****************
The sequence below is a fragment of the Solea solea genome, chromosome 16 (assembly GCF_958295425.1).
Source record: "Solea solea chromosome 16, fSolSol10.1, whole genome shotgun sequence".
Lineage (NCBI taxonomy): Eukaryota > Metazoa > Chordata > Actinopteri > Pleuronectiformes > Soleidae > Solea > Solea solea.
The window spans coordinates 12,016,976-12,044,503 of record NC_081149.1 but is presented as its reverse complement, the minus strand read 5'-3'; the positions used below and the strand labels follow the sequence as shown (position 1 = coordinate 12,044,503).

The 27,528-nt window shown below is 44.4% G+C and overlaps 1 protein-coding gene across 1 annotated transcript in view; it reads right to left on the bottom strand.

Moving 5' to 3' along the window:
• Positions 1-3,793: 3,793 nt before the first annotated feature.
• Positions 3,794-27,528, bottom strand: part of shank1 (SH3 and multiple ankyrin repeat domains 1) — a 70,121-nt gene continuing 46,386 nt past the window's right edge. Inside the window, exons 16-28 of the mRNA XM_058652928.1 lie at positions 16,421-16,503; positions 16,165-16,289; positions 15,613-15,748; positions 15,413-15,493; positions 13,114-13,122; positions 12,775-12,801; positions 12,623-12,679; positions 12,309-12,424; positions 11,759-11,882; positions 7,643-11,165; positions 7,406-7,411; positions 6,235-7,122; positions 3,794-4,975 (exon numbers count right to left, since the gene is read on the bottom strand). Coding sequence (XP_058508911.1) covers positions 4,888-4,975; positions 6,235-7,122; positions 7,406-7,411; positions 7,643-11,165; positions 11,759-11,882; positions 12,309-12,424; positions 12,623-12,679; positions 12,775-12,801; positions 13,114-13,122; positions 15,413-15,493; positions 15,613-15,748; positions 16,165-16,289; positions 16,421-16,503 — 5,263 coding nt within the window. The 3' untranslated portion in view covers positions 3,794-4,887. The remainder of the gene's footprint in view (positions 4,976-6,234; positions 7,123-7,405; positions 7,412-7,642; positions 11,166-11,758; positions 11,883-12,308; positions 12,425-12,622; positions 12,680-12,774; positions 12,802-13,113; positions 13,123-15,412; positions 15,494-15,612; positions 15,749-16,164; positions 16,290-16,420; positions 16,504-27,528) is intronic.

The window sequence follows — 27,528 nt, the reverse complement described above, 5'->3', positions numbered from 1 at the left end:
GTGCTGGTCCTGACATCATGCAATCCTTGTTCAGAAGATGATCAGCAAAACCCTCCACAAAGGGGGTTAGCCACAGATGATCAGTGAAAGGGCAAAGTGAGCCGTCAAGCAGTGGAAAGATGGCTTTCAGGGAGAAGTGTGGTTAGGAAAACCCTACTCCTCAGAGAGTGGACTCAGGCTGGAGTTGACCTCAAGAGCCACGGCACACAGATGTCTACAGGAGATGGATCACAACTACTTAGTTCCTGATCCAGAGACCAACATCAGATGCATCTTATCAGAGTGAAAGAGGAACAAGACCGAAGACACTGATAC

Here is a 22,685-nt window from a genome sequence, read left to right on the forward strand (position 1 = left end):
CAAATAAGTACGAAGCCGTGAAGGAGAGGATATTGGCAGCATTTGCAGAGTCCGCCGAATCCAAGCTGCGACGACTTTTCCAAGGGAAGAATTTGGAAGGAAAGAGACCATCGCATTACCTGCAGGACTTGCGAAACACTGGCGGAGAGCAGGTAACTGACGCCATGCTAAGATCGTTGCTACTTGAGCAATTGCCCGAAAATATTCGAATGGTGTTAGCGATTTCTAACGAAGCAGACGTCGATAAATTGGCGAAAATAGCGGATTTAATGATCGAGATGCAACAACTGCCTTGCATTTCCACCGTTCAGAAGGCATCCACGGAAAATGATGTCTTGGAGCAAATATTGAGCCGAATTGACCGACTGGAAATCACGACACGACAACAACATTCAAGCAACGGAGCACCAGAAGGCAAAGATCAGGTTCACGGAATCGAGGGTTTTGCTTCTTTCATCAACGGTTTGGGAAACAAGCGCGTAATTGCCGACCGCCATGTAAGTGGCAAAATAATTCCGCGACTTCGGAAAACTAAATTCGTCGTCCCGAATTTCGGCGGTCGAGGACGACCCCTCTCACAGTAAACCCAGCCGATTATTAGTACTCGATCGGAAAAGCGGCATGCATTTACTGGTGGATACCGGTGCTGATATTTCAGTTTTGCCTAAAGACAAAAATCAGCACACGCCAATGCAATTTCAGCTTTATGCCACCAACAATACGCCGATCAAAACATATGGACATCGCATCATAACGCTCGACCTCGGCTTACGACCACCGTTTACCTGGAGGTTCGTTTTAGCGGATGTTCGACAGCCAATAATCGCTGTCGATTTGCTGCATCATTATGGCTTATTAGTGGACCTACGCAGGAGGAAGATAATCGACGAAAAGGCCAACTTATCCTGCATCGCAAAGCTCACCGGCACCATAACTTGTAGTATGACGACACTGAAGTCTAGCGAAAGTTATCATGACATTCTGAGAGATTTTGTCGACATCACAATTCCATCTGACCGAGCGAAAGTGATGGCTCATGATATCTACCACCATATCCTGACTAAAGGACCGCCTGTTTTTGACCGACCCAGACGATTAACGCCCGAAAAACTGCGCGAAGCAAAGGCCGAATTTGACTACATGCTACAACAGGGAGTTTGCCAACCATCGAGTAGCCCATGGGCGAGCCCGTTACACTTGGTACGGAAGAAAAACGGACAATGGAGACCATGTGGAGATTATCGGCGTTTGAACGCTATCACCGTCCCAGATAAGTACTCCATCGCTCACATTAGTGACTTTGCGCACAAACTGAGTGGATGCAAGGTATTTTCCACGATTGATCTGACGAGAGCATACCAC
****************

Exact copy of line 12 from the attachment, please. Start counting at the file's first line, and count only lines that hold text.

CAAATAAGTACGAAGCCGTGAAGGAGAGGATATTGGCAGCATTTGCAGAGTCCGCCGAATCCAAGCTGCGACGACTTTTCCAAGGGAAGAATTTGGAAGGAAAGAGACCATCGCATTACCTGCAGGACTTGCGAAACACTGGCGGAGAGCAGGTAACTGACGCCATGCTAAGATCGTTGCTACTTGAGCAATTGCCCGAAAATATTCGAATGGTGTTAGCGATTTCTAACGAAGCAGACGTCGATAAATTGGCGAAAATAGCGGATTTAATGATCGAGATGCAACAACTGCCTTGCATTTCCACCGTTCAGAAGGCATCCACGGAAAATGATGTCTTGGAGCAAATATTGAGCCGAATTGACCGACTGGAAATCACGACACGACAACAACATTCAAGCAACGGAGCACCAGAAGGCAAAGATCAGGTTCACGGAATCGAGGGTTTTGCTTCTTTCATCAACGGTTTGGGAAACAAGCGCGTAATTGCCGACCGCCATGTAAGTGGCAAAATAATTCCGCGACTTCGGAAAACTAAATTCGTCGTCCCGAATTTCGGCGGTCGAGGACGACCCCTCTCACAGTAAACCCAGCCGATTATTAGTACTCGATCGGAAAAGCGGCATGCATTTACTGGTGGATACCGGTGCTGATATTTCAGTTTTGCCTAAAGACAAAAATCAGCACACGCCAATGCAATTTCAGCTTTATGCCACCAACAATACGCCGATCAAAACATATGGACATCGCATCATAACGCTCGACCTCGGCTTACGACCACCGTTTACCTGGAGGTTCGTTTTAGCGGATGTTCGACAGCCAATAATCGCTGTCGATTTGCTGCATCATTATGGCTTATTAGTGGACCTACGCAGGAGGAAGATAATCGACGAAAAGGCCAACTTATCCTGCATCGCAAAGCTCACCGGCACCATAACTTGTAGTATGACGACACTGAAGTCTAGCGAAAGTTATCATGACATTCTGAGAGATTTTGTCGACATCACAATTCCATCTGACCGAGCGAAAGTGATGGCTCATGATATCTACCACCATATCCTGACTAAAGGACCGCCTGTTTTTGACCGACCCAGACGATTAACGCCCGAAAAACTGCGCGAAGCAAAGGCCGAATTTGACTACATGCTACAACAGGGAGTTTGCCAACCATCGAGTAGCCCATGGGCGAGCCCGTTACACTTGGTACGGAAGAAAAACGGACAATGGAGACCATGTGGAGATTATCGGCGTTTGAACGCTATCACCGTCCCAGATAAGTACTCCATCGCTCACATTAGTGACTTTGCGCACAAACTGAGTGGATGCAAGGTATTTTCCACGATTGATCTGACGAGAGCATACCAC